In today’s world, we stream. Streaming relies on singles, not full-albums. Unlike me, people listen to a single song by an artist, and move on to something else. The attention span is way short…and music streaming relies on that. New music streaming services seem to be announced on a monthly basis, not many of them really gaining traction, and I argue that many bands/artists don’t really even understand how to USE them. Sure, upload singles. They get played. Brilliant. How does that really make money then? Yes, the royalties happen – if the service is good about paying them (I hear not so much), but how does any of this really translate into anything viable for the long term?

the case of the diehards

Those who have followed us from Daily Duranie already know that Amanda and I are diehard Duranies, so the title “Diehards” is familiar. I can’t speak for all Duran fans out there, but the fact is, regardless of whether we’re talking about Duran Duran, The Beatles, Visage, The Cure, etc. etc. etc, I don’t know diehard fans that only buy a single or two from their favorites. In fact, they want the entire album…and several different versions at that. It makes no sense to only buy a single because that’s just a snippet. A chaser. We want the whole story in paperback, hardback, and even on Kindle!  This article though, says that the full-album purchase is still a bit of a struggle. Diehard fans don’t always want to buy the “what if”.  So how does that even begin to factor into a world built on singles??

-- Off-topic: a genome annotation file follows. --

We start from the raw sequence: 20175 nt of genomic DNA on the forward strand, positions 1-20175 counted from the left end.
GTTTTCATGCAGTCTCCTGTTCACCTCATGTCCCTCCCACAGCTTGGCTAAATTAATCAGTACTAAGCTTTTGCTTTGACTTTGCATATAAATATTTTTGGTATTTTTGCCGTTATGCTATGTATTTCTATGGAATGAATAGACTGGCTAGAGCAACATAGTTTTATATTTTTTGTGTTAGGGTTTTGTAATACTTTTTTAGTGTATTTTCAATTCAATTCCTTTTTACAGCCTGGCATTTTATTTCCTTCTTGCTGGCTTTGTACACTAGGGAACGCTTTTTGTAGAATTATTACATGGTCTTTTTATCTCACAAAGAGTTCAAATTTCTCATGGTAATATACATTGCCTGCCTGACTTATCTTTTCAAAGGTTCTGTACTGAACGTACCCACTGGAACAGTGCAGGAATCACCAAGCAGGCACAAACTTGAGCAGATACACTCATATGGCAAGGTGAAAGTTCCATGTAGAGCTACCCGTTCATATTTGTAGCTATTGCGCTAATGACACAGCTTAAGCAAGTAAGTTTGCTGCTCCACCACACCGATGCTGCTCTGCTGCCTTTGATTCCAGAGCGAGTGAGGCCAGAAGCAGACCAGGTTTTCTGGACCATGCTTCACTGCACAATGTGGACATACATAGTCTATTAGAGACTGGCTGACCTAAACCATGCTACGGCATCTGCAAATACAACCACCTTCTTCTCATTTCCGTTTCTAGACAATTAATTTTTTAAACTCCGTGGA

Bobby Owsinski explains the downfall of most streaming services in the article.

One of the downsides of a $9.95 streaming music subscription is the fact that for all its convenience, it doesn’t provide an opportunity for that uber-fan to purchase additional products even if he wants to. 61% of the market, according to Midia Research, is willing to spend more on their favorite artist but are no longer given the opportunity because there’s just not another product to sell in the digital music economy. There’s cash left on the table that we’re walking away from.

So that’s when the idea of Music 360°, a pay-to-play service that is currently in development stages. For $1.00 a month paid directly to the artist, fans are given access to a mini-app that gives exclusive music content, a social community, and additional goodies like pictures and videos. It isn’t without licensing issues (AKA “lots of red-tape), but it’s an interesting idea, even for the old people amongst us….

missing the point of community

Overall, it doesn’t sound like a horrible idea to me, despite the paying part. The fact is, I currently pay $35.00 a year to be a member of, which is a paid fan community and gives exclusive access to presales, interviews, message boards and other content. This idea could easily be added to the site and would serve to bridge a much needed gap between something like Facebook or even Twitter and the fan community. Even in my own experience, I have seen where the community aspect of being a fan has fallen to the way side now that social media sites have become the place to gather. There is no where “central” for a band’s fan community to be. You find private groups on Facebook, a paid-fan community here or there, but the community aspect is not encouraged – and if anyone is asking ME (which they’re not, but they should!), that’s where the money lies. Get fans involved. Create a real community for them. That cultivates loyalty. Loyalty is wealth. Wealth translates to dollars and cents. I hear bands and like like those.